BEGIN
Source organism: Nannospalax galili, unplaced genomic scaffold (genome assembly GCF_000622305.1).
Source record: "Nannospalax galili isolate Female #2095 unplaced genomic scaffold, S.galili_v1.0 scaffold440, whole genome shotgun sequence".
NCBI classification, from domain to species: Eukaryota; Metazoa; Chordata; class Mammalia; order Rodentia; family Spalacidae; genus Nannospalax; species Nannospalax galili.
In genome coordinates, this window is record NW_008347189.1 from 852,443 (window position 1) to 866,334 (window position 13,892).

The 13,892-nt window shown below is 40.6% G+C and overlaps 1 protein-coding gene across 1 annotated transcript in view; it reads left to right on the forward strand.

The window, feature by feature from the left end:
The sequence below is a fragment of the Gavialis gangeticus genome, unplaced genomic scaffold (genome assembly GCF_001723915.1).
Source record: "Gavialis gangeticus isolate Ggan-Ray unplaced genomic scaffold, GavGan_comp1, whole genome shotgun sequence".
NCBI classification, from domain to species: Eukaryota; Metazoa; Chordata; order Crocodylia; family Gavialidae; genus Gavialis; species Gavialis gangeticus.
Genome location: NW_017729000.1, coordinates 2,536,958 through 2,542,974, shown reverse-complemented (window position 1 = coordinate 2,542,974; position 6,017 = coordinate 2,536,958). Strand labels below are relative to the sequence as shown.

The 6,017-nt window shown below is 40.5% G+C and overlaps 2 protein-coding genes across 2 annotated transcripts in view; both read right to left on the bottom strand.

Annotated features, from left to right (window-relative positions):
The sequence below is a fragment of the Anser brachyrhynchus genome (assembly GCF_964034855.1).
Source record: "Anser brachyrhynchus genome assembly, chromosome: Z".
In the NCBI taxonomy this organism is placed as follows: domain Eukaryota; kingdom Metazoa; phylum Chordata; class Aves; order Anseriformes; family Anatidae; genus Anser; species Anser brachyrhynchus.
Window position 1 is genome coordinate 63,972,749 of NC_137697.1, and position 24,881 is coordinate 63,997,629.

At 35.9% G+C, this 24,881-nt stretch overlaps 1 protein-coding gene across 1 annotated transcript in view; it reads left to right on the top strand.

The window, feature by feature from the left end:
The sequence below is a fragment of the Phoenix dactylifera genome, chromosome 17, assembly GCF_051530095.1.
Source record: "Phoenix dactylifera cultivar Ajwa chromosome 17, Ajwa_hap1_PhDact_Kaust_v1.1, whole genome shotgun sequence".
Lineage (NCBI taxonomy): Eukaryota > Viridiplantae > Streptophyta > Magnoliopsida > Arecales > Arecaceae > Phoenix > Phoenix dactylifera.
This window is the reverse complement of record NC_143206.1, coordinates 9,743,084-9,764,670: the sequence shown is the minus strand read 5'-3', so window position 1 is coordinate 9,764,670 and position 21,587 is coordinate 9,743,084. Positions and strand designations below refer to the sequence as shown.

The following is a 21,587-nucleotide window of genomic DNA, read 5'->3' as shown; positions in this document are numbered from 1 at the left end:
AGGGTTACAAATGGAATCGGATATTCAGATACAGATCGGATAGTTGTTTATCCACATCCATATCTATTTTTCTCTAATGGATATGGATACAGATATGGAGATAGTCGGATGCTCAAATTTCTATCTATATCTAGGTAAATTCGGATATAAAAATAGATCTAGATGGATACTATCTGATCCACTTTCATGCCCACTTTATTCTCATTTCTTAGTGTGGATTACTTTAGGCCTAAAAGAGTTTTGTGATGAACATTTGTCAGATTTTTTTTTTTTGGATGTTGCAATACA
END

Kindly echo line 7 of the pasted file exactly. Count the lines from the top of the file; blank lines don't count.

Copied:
The sequence below is a fragment of the Gavialis gangeticus genome, unplaced genomic scaffold (genome assembly GCF_001723915.1).